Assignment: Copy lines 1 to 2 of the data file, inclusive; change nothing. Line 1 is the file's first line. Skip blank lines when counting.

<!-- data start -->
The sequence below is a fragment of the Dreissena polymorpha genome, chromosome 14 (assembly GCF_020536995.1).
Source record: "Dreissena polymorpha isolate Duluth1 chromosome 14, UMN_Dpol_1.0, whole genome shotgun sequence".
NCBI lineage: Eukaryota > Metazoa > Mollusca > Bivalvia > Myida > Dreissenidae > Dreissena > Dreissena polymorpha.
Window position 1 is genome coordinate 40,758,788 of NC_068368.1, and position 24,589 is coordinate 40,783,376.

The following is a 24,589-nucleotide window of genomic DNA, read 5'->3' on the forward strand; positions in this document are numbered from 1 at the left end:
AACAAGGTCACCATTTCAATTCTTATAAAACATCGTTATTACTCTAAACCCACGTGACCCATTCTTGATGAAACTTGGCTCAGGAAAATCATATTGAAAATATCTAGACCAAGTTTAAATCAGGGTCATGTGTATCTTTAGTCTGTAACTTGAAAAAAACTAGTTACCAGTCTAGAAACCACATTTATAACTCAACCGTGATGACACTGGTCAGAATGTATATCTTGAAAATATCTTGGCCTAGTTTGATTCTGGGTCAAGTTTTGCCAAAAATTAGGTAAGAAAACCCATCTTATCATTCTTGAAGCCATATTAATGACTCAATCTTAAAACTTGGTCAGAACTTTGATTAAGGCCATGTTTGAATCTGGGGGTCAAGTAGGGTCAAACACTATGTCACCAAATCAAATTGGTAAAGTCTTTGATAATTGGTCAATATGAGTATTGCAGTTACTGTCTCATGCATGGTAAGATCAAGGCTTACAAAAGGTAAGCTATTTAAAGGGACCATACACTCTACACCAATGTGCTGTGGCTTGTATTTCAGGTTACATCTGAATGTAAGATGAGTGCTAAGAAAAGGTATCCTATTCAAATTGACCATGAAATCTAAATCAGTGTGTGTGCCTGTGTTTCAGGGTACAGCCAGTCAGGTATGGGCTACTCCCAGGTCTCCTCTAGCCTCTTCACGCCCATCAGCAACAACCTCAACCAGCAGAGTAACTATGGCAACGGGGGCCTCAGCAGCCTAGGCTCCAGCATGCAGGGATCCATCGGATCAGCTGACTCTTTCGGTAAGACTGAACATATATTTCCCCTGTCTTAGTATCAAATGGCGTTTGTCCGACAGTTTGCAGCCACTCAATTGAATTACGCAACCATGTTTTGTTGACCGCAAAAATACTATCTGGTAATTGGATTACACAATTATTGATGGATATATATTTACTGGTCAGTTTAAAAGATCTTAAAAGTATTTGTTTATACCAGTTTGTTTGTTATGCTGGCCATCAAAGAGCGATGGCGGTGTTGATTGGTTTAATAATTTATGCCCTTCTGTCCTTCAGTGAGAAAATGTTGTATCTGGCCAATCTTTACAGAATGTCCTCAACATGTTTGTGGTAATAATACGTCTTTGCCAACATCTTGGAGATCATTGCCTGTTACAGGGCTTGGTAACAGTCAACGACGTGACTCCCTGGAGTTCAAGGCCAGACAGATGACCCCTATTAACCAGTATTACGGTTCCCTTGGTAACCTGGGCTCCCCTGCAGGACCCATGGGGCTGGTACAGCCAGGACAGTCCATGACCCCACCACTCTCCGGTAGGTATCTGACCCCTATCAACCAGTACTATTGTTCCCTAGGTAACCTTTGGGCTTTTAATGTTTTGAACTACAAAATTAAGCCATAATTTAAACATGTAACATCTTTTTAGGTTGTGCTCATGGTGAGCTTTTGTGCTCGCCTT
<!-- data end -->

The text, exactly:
The sequence below is a fragment of the Dreissena polymorpha genome, chromosome 14 (assembly GCF_020536995.1).
Source record: "Dreissena polymorpha isolate Duluth1 chromosome 14, UMN_Dpol_1.0, whole genome shotgun sequence".